Encourage flying the League’s POW/MIA flag at the State Capitol, city hall and other local and state government buildings.  Contact fire and police departments, schools and local businesses, requesting display of the POW/MIA flag at all appropriate locations.  Check your local office of the U.S. Postal Service to ensure they have a flag and plan to display it, as required by law, on at least the six days required, if not 24/7.

 

Rededication ceremonies may also be held for flags that are already on display, an ideal event to honor POW/MIAs from all wars.  To obtain POW/MIA flags, contact the Ohio Chapter MIA-POW, Mrs. Liz Flick, 614-451-2405. 

 

Distribute POW/MIA brochures, available from the League’s national office, 703-465-7432.

7/27/07

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2006 National POW/MIA Recognition Day

POW DAY POSTER

Deputy Secretary of Defense Gordon England and Chairman of the Joint Chiefs of Staff Gen. Peter Pace, U. S. Marine Corps, will host the Pentagon ceremony for National POW/MIA Recognition Day at the Mall Entrance Parade Field on Friday, Sept. 15, 2006, at 11 a.m. EDT. Congressman Rob Simmons, Chairman of the Homeland Security Intelligence, Information Sharing, and Terrorism Risk Assessment subcommittee, will be the guest speaker.

The president is expected to issue a proclamation commemorating Friday’s observances and reminding the nation of those Americans who have sacrificed so much for their country.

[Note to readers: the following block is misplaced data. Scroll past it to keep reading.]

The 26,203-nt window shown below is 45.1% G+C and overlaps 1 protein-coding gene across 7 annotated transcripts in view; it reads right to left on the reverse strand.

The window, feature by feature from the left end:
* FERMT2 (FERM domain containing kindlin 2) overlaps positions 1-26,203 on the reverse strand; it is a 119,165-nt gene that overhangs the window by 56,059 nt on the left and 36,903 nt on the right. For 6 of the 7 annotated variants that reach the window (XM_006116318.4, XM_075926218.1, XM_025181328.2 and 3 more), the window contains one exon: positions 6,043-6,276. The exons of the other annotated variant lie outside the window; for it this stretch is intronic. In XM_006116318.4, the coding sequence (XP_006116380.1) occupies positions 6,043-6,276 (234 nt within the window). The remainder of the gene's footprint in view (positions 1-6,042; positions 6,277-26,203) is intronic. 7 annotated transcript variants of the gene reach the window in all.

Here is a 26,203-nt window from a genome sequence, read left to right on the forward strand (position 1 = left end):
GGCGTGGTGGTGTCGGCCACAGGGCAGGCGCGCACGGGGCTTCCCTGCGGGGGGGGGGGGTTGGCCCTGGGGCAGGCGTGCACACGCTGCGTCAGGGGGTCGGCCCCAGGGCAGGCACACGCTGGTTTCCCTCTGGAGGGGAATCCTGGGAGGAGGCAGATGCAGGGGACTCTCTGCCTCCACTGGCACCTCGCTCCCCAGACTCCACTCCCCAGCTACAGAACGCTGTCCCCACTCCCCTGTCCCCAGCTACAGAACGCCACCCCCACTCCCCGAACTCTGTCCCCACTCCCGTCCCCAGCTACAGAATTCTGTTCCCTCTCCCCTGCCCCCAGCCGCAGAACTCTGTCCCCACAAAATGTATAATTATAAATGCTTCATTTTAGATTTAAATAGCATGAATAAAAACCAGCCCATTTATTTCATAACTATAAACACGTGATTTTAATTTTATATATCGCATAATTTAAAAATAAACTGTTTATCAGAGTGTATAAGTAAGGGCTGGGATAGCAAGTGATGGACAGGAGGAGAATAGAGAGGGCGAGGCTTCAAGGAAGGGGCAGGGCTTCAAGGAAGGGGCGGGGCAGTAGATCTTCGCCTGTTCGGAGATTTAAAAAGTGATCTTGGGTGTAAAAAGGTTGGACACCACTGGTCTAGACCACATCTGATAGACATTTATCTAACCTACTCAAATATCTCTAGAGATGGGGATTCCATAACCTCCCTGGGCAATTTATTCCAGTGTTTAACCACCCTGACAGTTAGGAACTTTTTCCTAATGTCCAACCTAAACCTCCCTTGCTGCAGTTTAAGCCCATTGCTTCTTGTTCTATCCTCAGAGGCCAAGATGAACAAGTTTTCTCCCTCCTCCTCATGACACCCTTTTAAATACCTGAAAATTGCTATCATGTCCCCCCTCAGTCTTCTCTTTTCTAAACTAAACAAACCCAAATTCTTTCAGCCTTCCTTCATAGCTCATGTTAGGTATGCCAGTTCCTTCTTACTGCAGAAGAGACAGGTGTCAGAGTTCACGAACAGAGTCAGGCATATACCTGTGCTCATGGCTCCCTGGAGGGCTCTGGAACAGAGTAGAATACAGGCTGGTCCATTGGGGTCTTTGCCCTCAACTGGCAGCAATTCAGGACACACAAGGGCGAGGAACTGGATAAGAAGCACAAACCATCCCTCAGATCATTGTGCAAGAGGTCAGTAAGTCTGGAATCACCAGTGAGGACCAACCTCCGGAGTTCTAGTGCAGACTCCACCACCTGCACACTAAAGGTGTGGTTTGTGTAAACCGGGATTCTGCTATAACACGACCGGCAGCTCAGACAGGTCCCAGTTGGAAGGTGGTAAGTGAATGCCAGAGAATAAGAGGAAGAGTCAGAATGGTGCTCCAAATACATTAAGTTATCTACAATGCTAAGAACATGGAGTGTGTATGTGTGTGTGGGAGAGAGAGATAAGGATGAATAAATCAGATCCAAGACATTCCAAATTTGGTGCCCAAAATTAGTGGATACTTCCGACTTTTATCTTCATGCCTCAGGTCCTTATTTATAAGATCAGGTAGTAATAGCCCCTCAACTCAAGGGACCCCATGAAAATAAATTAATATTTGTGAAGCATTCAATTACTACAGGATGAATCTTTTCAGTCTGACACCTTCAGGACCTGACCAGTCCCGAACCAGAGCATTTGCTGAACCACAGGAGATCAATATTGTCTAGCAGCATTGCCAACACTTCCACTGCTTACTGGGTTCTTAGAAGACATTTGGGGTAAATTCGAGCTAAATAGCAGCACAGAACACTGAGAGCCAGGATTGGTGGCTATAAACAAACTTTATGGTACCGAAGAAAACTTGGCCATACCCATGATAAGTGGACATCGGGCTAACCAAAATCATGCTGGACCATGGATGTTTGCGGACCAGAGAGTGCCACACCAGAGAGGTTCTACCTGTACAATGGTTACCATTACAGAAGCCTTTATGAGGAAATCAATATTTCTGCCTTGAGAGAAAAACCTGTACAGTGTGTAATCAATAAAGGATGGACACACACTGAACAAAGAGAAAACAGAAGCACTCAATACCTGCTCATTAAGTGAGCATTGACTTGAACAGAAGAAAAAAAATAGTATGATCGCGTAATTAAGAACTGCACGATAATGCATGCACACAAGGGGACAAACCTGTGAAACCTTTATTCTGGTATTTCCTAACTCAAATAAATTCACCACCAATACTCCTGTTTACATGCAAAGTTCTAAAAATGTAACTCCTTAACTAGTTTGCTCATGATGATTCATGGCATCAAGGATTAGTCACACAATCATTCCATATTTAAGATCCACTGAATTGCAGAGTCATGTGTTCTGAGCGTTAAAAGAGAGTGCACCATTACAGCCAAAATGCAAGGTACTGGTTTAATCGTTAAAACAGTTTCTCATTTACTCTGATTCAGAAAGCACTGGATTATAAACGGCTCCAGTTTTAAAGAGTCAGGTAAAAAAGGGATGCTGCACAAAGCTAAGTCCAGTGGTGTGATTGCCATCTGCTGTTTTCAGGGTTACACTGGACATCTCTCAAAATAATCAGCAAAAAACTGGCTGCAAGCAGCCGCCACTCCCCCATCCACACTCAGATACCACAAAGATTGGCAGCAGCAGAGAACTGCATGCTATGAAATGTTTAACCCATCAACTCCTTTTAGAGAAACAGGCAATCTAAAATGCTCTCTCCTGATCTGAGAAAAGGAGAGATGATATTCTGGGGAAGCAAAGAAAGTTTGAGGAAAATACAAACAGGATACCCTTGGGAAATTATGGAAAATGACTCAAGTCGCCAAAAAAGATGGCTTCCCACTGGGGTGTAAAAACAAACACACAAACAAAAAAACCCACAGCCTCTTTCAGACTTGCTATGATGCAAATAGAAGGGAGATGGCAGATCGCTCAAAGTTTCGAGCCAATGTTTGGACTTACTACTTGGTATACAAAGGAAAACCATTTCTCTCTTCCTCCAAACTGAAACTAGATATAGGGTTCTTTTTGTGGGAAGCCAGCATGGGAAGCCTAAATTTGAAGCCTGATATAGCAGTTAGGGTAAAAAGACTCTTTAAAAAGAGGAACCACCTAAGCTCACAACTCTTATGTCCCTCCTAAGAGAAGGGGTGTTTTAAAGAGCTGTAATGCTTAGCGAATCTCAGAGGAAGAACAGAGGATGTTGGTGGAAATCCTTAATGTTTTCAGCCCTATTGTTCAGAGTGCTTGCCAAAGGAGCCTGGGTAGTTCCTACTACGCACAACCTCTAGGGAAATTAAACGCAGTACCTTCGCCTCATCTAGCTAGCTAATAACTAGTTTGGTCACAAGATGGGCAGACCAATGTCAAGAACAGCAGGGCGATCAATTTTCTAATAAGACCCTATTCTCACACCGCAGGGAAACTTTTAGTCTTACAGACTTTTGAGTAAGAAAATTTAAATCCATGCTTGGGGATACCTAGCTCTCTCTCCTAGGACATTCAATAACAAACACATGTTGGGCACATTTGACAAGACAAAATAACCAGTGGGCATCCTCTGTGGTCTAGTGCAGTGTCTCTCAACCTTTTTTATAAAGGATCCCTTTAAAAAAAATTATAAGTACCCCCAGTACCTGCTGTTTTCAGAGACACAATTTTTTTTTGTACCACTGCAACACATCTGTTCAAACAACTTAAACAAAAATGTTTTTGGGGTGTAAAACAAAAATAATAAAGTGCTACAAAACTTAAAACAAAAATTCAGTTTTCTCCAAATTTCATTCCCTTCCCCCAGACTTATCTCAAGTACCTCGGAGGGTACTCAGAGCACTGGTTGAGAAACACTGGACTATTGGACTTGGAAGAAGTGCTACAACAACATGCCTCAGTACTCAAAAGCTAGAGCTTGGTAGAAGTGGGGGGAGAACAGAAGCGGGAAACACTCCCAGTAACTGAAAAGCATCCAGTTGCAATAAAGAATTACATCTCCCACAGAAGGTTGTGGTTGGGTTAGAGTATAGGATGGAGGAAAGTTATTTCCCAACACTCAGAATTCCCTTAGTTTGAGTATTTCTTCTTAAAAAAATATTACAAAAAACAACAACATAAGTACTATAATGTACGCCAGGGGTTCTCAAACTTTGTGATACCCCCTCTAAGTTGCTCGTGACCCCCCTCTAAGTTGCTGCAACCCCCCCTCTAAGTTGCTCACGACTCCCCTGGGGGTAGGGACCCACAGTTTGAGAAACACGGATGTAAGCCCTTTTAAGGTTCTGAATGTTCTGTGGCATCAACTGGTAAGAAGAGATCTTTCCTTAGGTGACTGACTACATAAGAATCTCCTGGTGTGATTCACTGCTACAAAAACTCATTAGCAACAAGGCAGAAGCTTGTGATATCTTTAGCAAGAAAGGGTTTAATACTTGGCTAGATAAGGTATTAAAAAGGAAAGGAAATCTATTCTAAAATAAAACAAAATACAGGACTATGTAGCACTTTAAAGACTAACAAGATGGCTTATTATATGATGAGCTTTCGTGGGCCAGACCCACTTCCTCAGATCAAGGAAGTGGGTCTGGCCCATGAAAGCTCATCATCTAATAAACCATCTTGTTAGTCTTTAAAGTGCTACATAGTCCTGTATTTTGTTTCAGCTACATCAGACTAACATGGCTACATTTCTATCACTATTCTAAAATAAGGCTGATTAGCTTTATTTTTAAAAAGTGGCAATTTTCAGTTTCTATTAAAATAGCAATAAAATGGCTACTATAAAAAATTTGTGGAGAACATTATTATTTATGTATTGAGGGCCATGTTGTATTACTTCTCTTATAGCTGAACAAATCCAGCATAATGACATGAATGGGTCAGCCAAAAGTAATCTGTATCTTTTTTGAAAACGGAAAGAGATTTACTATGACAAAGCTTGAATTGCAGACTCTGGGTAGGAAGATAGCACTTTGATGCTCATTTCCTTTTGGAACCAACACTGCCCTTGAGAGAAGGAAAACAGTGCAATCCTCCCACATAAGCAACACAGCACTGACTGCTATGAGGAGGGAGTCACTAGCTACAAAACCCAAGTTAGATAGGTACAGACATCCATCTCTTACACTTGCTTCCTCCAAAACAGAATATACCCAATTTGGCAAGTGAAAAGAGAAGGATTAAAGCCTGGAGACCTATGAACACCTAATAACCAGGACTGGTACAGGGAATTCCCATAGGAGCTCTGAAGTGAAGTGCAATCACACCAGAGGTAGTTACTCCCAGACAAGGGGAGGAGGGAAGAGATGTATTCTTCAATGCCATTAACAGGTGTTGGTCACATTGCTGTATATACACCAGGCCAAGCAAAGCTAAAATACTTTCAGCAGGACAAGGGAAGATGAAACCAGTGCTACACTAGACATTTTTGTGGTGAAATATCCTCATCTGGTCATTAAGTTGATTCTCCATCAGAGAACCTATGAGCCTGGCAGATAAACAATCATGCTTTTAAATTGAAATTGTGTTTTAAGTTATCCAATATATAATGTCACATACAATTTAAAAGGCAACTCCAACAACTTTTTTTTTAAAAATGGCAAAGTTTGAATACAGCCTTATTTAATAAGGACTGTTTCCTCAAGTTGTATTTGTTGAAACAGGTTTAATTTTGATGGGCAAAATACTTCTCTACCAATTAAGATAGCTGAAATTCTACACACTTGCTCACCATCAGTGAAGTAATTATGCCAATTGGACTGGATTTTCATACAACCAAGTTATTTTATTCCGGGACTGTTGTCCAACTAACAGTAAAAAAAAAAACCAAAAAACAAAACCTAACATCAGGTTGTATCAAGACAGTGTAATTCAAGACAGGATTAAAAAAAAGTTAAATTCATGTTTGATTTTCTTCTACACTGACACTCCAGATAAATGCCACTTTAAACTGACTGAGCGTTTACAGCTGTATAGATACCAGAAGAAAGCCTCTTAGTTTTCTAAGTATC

Observances of National POW/MIA Recognition Day are held across the country on military installations, ships at sea, state capitols, schools and veterans' facilities. This observance is one of six days throughout the year that Congress has mandated the flying of the National League of Families' POW/MIA flag. The others are Armed Forces Day, Memorial Day, Flag Day, Independence Day and Veterans Day. The flag is to be flown at major military installations, national cemeteries, all post offices, VA medical facilities, the Korean War Veterans Memorial, the Vietnam Veterans Memorial, the official offices of the secretaries of state, defense and veterans affairs, the director of the selective service system and the White House.

Friday’s Pentagon ceremony will feature troops from each of the military service. In the event of inclement weather, the event will be canceled.


Poster - Electronic Images
For poster details and images, please click on the picture. Large quantities of the poster have been shipped to military units, veterans, and family organizations around the world.

 

Presidential Proclamation

 

Missing Man Table & Honors Ceremony

History of the POW/MIA Flag
 


Previous National POW/MIA Recognition Days - ( 2005 | 2004 | 2003 | 2002  | 2001 | 2000 | 1999 | 1998 | 1997

National POW/MIA Recognition Day, 2006
A Proclamation by the President of the United States of America

As a Nation, we look to our service men and women as examples of courage and sacrifice. When our country and the world have needed brave Americans to advance the cause of freedom, our men and women in uniform have proudly stepped forward and selflessly endured hardships to defend liberty. We are grateful to all who have served, and on National POW/MIA Recognition Day, we give special honor to the extraordinary patriots who have been prisoners of war and to those who are still missing in action. We take inspiration from their valor and loyalty and will not rest until we have accounted for them all.